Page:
This is one of the best independent American films of the last thirty years. Hell, it is simply one of the best American films of the last thirty years period.
The film is gorgeous. It is perfectly paced. It is perfect. I can't think of one thing I'd want to change about it. My favorite film from 2000, David Gordon Green's George Washington seems like crap in comparsion. The scenes of kids at play remind me a lot of Green's film and were clearly an influence on George Washington.
Fortunately, there was no accidental death in this film. That would have made me quite upset because I had become so caught up in the story of each character. I love the first half of George Washington so much that it feels almost like a copout that Green felt like he had to add a major plot point of an accidental death rather than just letting his characters be. Charles Burnett wisely didn't muck up this film with needless padded drama.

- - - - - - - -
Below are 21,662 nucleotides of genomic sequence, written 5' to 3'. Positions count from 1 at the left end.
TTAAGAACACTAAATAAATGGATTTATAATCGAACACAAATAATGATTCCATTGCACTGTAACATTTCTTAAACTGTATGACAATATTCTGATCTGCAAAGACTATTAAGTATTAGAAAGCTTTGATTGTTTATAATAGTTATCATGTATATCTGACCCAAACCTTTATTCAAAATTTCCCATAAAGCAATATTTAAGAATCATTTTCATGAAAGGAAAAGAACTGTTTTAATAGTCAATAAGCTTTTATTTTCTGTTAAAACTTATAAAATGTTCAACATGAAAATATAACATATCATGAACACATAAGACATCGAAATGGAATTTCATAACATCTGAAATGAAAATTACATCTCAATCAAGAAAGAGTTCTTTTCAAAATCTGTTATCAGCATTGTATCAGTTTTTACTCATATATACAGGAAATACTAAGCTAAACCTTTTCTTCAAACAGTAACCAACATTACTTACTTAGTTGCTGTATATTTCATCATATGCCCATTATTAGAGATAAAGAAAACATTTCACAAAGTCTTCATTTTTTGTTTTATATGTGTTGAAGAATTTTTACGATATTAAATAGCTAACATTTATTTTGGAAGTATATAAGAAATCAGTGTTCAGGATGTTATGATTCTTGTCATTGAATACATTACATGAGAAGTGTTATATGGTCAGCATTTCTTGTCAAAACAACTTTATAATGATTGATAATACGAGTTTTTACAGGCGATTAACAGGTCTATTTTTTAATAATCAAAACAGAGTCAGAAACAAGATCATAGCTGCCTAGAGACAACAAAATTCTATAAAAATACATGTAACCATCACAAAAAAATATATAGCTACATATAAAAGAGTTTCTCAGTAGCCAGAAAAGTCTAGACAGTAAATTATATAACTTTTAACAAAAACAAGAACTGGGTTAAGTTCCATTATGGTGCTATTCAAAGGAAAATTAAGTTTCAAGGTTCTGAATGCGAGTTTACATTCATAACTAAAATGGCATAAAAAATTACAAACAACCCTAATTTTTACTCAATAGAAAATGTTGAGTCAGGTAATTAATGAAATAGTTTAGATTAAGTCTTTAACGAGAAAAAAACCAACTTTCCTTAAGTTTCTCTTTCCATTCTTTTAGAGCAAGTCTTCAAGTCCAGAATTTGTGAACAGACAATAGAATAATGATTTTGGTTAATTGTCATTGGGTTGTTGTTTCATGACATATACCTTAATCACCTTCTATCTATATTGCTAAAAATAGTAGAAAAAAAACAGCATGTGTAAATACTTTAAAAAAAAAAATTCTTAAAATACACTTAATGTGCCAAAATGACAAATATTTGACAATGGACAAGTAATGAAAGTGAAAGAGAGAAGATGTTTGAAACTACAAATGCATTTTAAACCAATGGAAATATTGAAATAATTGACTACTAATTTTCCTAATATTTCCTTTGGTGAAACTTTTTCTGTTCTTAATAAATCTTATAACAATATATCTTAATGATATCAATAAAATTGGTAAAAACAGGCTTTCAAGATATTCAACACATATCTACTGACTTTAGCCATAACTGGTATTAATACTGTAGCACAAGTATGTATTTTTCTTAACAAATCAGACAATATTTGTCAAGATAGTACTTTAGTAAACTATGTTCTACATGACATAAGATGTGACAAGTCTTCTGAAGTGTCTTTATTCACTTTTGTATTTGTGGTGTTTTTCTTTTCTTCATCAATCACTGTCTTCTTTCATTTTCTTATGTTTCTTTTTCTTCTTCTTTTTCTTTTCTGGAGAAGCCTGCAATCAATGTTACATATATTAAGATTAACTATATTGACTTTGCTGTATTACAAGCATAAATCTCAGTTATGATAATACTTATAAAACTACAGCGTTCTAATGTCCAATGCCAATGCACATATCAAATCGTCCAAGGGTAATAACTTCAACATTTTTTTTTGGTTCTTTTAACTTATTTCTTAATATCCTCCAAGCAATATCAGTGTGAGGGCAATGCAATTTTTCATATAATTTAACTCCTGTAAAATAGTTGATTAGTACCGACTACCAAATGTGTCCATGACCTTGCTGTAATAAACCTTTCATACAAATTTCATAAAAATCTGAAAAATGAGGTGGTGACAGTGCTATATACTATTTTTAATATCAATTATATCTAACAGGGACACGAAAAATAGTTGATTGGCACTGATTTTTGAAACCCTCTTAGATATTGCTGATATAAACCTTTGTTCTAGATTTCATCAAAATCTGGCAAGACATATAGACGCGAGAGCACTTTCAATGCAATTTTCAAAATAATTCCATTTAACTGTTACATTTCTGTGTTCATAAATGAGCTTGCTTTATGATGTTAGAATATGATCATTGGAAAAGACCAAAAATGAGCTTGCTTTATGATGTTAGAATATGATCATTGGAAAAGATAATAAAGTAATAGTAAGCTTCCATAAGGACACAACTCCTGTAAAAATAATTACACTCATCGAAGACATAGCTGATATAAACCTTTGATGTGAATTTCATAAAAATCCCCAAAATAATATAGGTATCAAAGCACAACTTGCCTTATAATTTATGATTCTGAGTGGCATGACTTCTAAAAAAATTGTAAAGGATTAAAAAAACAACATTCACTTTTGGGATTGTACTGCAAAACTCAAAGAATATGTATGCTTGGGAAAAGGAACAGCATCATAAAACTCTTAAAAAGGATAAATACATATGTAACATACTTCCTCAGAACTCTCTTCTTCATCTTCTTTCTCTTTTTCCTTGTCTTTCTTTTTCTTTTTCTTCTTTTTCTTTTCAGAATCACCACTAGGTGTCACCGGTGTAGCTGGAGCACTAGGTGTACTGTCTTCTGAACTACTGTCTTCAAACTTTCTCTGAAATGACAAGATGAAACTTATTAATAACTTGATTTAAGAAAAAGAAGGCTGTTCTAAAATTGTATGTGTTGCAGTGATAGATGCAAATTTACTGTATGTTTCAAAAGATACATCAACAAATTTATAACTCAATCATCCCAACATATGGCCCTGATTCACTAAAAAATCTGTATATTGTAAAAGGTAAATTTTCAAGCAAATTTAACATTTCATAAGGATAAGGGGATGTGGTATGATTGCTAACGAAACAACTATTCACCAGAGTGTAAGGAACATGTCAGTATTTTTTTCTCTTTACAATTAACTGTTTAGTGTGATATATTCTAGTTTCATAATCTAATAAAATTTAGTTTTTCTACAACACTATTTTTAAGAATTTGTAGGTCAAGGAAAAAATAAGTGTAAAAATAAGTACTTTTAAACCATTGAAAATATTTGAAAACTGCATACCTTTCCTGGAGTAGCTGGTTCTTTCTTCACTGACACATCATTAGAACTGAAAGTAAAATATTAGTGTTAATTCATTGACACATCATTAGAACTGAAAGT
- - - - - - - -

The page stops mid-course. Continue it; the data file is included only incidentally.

The film is centered on Stan, a slaughterhouse worker, and his family as he tries to make ends meet in Watts. But it isn't just about him - the film weaves in and out of the lives of many of the neighborhood residents. Don't expect major drama. Simply expect a film of quiet brilliance.
As I was watching the film (especially the parts of kids at play like the one pictured above of kids jumping from one rooftop to another), I felt like the kids in that scene in 400 Blows - watching in complete awe.
This is one of those films that left me breathless and on a high when I left the theater. Off the top of my head, the last movie that made me feel quite so delirious with movie joy was this one. When this comes out on DVD, I must own it.
This is the first official release of this film. Burnett has directed a few other films. This was his first but I haven't seen any of them. 1990's To Sleep With Anger is supposed to be very good. I should check it out.
Directed by Charles Burnett
February at School
3 days ago